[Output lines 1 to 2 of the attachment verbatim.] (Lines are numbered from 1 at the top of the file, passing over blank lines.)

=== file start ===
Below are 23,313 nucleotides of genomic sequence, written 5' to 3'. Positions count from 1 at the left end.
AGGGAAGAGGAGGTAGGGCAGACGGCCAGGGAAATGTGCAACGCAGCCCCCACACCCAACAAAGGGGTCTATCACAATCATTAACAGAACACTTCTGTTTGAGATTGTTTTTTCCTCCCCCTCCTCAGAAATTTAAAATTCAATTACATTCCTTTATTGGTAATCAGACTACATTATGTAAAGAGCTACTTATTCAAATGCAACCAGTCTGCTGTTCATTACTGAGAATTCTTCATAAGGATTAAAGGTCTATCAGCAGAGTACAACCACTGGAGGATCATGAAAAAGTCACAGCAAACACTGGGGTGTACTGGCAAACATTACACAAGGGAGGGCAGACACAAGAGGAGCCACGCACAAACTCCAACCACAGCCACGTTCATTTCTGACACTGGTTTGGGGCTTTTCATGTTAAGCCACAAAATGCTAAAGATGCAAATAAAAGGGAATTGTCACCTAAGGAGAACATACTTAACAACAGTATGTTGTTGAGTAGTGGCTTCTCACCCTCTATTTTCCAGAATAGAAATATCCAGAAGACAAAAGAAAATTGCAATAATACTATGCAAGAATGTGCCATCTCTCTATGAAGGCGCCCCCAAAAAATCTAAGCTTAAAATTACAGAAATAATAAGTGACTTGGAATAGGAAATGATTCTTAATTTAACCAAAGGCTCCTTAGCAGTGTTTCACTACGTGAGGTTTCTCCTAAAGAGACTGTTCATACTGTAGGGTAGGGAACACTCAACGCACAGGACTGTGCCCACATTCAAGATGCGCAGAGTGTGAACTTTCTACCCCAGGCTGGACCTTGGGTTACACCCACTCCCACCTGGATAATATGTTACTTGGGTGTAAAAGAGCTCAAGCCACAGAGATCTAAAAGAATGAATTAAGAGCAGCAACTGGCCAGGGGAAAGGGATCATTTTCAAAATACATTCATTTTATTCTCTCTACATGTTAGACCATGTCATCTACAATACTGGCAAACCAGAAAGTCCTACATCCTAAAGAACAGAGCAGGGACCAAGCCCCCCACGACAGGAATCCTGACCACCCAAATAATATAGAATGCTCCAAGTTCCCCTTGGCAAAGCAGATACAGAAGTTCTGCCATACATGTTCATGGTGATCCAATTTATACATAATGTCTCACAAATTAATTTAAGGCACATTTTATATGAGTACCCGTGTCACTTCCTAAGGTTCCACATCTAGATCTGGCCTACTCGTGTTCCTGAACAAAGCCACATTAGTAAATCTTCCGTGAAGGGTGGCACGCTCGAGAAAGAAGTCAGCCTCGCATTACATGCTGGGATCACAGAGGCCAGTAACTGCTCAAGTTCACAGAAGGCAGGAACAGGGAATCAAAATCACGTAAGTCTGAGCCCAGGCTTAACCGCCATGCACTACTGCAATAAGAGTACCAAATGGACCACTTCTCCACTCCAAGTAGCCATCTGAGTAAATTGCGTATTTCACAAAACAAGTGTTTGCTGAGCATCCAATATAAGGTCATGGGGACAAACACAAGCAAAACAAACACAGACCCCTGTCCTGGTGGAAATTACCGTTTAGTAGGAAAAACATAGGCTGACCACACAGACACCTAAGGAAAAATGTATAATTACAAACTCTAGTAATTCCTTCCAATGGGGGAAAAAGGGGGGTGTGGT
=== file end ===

Below are 23,313 nucleotides of genomic sequence, written 5' to 3'. Positions count from 1 at the left end.
AGGGAAGAGGAGGTAGGGCAGACGGCCAGGGAAATGTGCAACGCAGCCCCCACACCCAACAAAGGGGTCTATCACAATCATTAACAGAACACTTCTGTTTGAGATTGTTTTTTCCTCCCCCTCCTCAGAAATTTAAAATTCAATTACATTCCTTTATTGGTAATCAGACTACATTATGTAAAGAGCTACTTATTCAAATGCAACCAGTCTGCTGTTCATTACTGAGAATTCTTCATAAGGATTAAAGGTCTATCAGCAGAGTACAACCACTGGAGGATCATGAAAAAGTCACAGCAAACACTGGGGTGTACTGGCAAACATTACACAAGGGAGGGCAGACACAAGAGGAGCCACGCACAAACTCCAACCACAGCCACGTTCATTTCTGACACTGGTTTGGGGCTTTTCATGTTAAGCCACAAAATGCTAAAGATGCAAATAAAAGGGAATTGTCACCTAAGGAGAACATACTTAACAACAGTATGTTGTTGAGTAGTGGCTTCTCACCCTCTATTTTCCAGAATAGAAATATCCAGAAGACAAAAGAAAATTGCAATAATACTATGCAAGAATGTGCCATCTCTCTATGAAGGCGCCCCCAAAAAATCTAAGCTTAAAATTACAGAAATAATAAGTGACTTGGAATAGGAAATGATTCTTAATTTAACCAAAGGCTCCTTAGCAGTGTTTCACTACGTGAGGTTTCTCCTAAAGAGACTGTTCATACTGTAGGGTAGGGAACACTCAACGCACAGGACTGTGCCCACATTCAAGATGCGCAGAGTGTGAACTTTCTACCCCAGGCTGGACCTTGGGTTACACCCACTCCCACCTGGATAATATGTTACTTGGGTGTAAAAGAGCTCAAGCCACAGAGATCTAAAAGAATGAATTAAGAGCAGCAACTGGCCAGGGGAAAGGGATCATTTTCAAAATACATTCATTTTATTCTCTCTACATGTTAGACCATGTCATCTACAATACTGGCAAACCAGAAAGTCCTACATCCTAAAGAACAGAGCAGGGACCAAGCCCCCCACGACAGGAATCCTGACCACCCAAATAATATAGAATGCTCCAAGTTCCCCTTGGCAAAGCAGATACAGAAGTTCTGCCATACATGTTCATGGTGATCCAATTTATACATAATGTCTCACAAATTAATTTAAGGCACATTTTATATGAGTACCCGTGTCACTTCCTAAGGTTCCACATCTAGATCTGGCCTACTCGTGTTCCTGAACAAAGCCACATTAGTAAATCTTCCGTGAAGGGTGGCACGCTCGAGAAAGAAGTCAGCCTCGCATTACATGCTGGGATCACAGAGGCCAGTAACTGCTCAAGTTCACAGAAGGCAGGAACAGGGAATCAAAATCACGTAAGTCTGAGCCCAGGCTTAACCGCCATGCACTACTGCAATAAGAGTACCAAATGGACCACTTCTCCACTCCAAGTAGCCATCTGAGTAAATTGCGTATTTCACAAAACAAGTGTTTGCTGAGCATCCAATATAAGGTCATGGGGACAAACACAAGCAAAACAAACACAGACCCCTGTCCTGGTGGAAATTACCGTTTAGTAGGAAAAACATAGGCTGACCACACAGACACCTAAGGAAAAATGTATAATTACAAACTCTAGTAATTCCTTCCAATGGGGGAAAAAGGGGGGTGTGGT